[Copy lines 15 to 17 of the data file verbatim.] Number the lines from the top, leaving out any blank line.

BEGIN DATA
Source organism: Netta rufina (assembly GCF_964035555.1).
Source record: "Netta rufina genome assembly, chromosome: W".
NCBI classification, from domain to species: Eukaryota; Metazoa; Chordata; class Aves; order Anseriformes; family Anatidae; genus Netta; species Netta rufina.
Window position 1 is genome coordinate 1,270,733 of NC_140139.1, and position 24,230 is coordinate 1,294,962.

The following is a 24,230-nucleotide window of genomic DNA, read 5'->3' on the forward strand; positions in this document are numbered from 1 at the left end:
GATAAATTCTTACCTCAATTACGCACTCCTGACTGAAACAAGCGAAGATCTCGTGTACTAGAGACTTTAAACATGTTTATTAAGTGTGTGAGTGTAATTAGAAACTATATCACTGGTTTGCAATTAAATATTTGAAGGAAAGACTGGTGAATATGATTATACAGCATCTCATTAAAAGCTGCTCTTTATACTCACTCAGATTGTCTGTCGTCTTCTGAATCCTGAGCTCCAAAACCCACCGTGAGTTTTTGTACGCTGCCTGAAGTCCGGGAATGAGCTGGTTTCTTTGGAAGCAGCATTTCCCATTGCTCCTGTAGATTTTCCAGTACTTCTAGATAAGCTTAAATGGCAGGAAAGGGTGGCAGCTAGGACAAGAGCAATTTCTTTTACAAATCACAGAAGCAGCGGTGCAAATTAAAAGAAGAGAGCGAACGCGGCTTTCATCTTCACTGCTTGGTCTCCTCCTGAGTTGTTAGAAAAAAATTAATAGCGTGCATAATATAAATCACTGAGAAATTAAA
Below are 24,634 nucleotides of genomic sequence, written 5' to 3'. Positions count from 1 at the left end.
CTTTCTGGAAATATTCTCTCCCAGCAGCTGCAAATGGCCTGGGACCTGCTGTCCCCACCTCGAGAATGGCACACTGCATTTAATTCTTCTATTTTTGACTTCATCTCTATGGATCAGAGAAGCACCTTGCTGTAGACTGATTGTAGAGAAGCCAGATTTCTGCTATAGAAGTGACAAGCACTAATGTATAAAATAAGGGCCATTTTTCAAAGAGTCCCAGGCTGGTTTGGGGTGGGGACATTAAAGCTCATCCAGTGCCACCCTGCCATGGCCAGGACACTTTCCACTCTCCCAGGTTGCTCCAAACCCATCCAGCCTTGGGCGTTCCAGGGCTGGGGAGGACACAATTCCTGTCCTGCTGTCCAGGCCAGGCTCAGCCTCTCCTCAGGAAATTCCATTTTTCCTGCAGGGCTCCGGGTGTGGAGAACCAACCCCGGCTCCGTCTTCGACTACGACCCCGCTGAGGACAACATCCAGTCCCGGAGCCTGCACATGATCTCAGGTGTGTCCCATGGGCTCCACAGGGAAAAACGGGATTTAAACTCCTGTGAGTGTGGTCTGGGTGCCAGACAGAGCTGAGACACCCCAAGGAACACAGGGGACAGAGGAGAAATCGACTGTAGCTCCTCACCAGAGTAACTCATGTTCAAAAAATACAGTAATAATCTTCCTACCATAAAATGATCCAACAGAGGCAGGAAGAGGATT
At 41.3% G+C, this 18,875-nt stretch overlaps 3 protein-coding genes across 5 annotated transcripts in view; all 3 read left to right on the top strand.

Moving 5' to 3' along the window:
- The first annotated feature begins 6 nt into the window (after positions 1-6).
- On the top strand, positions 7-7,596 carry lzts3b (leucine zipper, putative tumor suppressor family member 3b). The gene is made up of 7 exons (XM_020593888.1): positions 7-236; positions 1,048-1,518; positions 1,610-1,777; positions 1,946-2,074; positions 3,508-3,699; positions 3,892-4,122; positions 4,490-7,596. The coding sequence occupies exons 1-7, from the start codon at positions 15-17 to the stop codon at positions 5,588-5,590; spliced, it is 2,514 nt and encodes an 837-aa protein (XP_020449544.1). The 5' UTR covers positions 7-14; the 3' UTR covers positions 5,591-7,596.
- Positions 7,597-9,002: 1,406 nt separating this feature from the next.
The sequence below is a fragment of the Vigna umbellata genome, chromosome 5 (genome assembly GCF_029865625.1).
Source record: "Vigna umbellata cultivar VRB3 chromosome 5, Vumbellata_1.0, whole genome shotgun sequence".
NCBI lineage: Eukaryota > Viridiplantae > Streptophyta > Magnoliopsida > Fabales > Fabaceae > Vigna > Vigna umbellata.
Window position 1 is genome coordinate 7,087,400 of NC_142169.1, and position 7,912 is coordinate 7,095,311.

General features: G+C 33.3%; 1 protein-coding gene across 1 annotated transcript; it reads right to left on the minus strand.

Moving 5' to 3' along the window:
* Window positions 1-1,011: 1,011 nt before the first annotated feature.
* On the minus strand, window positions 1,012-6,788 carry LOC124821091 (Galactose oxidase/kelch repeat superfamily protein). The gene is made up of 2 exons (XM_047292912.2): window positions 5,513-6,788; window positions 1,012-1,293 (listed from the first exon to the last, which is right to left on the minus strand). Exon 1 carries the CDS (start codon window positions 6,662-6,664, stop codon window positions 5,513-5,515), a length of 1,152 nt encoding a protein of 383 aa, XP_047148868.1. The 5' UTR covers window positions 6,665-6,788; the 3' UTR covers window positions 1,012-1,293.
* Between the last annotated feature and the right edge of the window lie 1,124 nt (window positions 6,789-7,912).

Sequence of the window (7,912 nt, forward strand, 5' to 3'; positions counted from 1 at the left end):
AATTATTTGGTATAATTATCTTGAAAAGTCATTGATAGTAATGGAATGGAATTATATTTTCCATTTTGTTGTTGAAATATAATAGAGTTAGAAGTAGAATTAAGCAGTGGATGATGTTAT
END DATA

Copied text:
Source record: "Vigna umbellata cultivar VRB3 chromosome 5, Vumbellata_1.0, whole genome shotgun sequence".
NCBI lineage: Eukaryota > Viridiplantae > Streptophyta > Magnoliopsida > Fabales > Fabaceae > Vigna > Vigna umbellata.
Window position 1 is genome coordinate 7,087,400 of NC_142169.1, and position 7,912 is coordinate 7,095,311.